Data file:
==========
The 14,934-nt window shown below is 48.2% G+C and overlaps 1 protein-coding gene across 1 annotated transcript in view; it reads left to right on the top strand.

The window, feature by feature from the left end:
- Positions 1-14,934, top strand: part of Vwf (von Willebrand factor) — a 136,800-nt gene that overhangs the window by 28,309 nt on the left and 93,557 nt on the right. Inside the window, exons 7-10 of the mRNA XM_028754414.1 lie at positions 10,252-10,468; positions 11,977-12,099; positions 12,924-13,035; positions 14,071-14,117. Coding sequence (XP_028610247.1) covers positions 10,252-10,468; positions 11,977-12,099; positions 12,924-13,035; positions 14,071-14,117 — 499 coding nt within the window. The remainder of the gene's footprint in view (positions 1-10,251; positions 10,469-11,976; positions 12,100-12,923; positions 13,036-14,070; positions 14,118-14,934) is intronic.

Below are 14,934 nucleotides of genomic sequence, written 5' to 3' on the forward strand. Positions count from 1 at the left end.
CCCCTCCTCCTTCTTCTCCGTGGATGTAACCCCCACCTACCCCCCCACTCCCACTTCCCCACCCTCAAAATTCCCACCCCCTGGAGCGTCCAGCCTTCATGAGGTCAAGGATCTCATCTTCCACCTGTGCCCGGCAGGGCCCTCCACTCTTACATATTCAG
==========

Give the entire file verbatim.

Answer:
The 14,934-nt window shown below is 48.2% G+C and overlaps 1 protein-coding gene across 1 annotated transcript in view; it reads left to right on the top strand.

The window, feature by feature from the left end:
- Positions 1-14,934, top strand: part of Vwf (von Willebrand factor) — a 136,800-nt gene that overhangs the window by 28,309 nt on the left and 93,557 nt on the right. Inside the window, exons 7-10 of the mRNA XM_028754414.1 lie at positions 10,252-10,468; positions 11,977-12,099; positions 12,924-13,035; positions 14,071-14,117. Coding sequence (XP_028610247.1) covers positions 10,252-10,468; positions 11,977-12,099; positions 12,924-13,035; positions 14,071-14,117 — 499 coding nt within the window. The remainder of the gene's footprint in view (positions 1-10,251; positions 10,469-11,976; positions 12,100-12,923; positions 13,036-14,070; positions 14,118-14,934) is intronic.

Below are 14,934 nucleotides of genomic sequence, written 5' to 3' on the forward strand. Positions count from 1 at the left end.
CCCCTCCTCCTTCTTCTCCGTGGATGTAACCCCCACCTACCCCCCCACTCCCACTTCCCCACCCTCAAAATTCCCACCCCCTGGAGCGTCCAGCCTTCATGAGGTCAAGGATCTCATCTTCCACCTGTGCCCGGCAGGGCCCTCCACTCTTACATATTCAG